One species, pathogen and stress intensity. Alkalinity

One of the first studies in stress
combination, especially alkalinity and salinity was performed  by (Rabhi et al. 2007) using  Medicago ciliaris. The shared responses
are general physiological adaptation of plants and can guard them against
multiple individual stresses. Some unique adaptation strategies tailored for
stress combinations have been identified in the recent reports (Mittler 2006;
Prasch and Sonnewald 2013). Among different stress combinations that
occur in field conditions, heat and drought stress and their interaction with
pathogens are the most studied (Mittler 2006; Pandey et al. 2015; Ramegowda
and Senthil-Kumar 2015). Plant adaptation strategy to a combination
of two stresses consists of both “shared” and “unique” response. Shared
responses refer to the molecular and physiological responses which are common
to the two different stresses and unique responses are the ones which are
specific to the individual stresses or the stress combinations (Rizhsky et al. 2002). Appearance of many abiotic stresses such as
heat, salinity, alkalinity and drought change the reaction of plant to certain
stress. The outcomes of these
interactions can either provide resistance or susceptibility toward any of the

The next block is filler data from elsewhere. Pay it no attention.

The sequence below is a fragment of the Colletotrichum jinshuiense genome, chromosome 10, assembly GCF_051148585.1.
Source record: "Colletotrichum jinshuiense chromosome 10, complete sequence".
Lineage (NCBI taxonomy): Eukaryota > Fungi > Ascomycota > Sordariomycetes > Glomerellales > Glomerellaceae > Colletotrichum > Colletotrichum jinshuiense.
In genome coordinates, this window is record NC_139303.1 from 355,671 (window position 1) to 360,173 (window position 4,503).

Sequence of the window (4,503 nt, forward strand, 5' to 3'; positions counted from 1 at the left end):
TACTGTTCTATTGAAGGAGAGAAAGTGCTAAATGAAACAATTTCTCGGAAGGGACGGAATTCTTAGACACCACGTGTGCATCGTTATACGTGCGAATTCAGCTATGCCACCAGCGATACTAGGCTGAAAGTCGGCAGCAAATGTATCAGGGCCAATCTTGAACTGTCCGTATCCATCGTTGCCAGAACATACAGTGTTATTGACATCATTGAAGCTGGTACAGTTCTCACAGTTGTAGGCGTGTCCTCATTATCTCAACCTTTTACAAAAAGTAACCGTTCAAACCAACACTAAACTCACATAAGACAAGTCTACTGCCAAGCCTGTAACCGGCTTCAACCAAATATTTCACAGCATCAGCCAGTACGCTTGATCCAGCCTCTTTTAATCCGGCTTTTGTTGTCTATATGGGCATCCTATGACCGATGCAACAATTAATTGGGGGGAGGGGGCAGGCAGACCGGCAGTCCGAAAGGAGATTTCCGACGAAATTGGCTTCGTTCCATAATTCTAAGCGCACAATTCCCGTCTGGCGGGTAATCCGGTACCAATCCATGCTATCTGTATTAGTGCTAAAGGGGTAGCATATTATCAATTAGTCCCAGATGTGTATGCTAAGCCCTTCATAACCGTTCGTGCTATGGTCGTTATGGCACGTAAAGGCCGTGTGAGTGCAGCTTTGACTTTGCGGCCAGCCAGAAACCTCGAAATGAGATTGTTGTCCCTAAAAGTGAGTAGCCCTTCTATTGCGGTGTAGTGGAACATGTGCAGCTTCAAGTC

two stresses depending on the plant species, pathogen and stress intensity.
Alkalinity (high soil pH) often co-occurs with salinity (high soil NaCl
concentrations) in the landscape: many saline soils are also alkaline due to
the presence of sodium carbonates (Rengasamy 2010). Like salinity, alkalinity exacerbates water
loss, interfering with stomatal closure due to the accumulation of sodium ions (Bernstein 1975). Soils of high pH often have poor structure,
affecting their hydraulic conductivity and the plants’ water uptake, and
causing hypoxia in the root zone (Bernstein 1975). Both these factors affect water use
efficiency, which is also one of the major stresses for plants in saline
environments. Plants equipped to deal with salinity and alkalinity employ
osmotic adjustments that are not found in plants without tolerance to either
stresses or which make tolerant plants naturally resistant to water stress.
Furthermore, both salinity and alkalinity affect photosynthesis and metabolism through
a range of physiological and molecular processes (Suriyan et al. 2009). It is therefore possible that because of the
shared challenges, salt and alkaline tolerance have evolved in closely related
lineages that possess traits enabling the evolution of mechanisms of tolerance
to either stress. Saline and alkaline stress occur normally in the north
African fields where both stress are there, in my current study we tested
several M. truncatula accessions to
combined stress to have a contrasting lines that have the ability to tolerate
combined stress. Under particular biotic or abiotic stress condition, developed
in controlled growth condition in the laboratory have failed to show enhanced
tolerance when tested in the field, therefore this gap might explain why many
of the transgenic plants with enhance tolerance to stress failed. A focus
on molecular, physiological and metabolic aspects of stress combination is
vital to bridge this gap and facilitate the development of crops and plants
with enhanced tolerance to field stress conditions.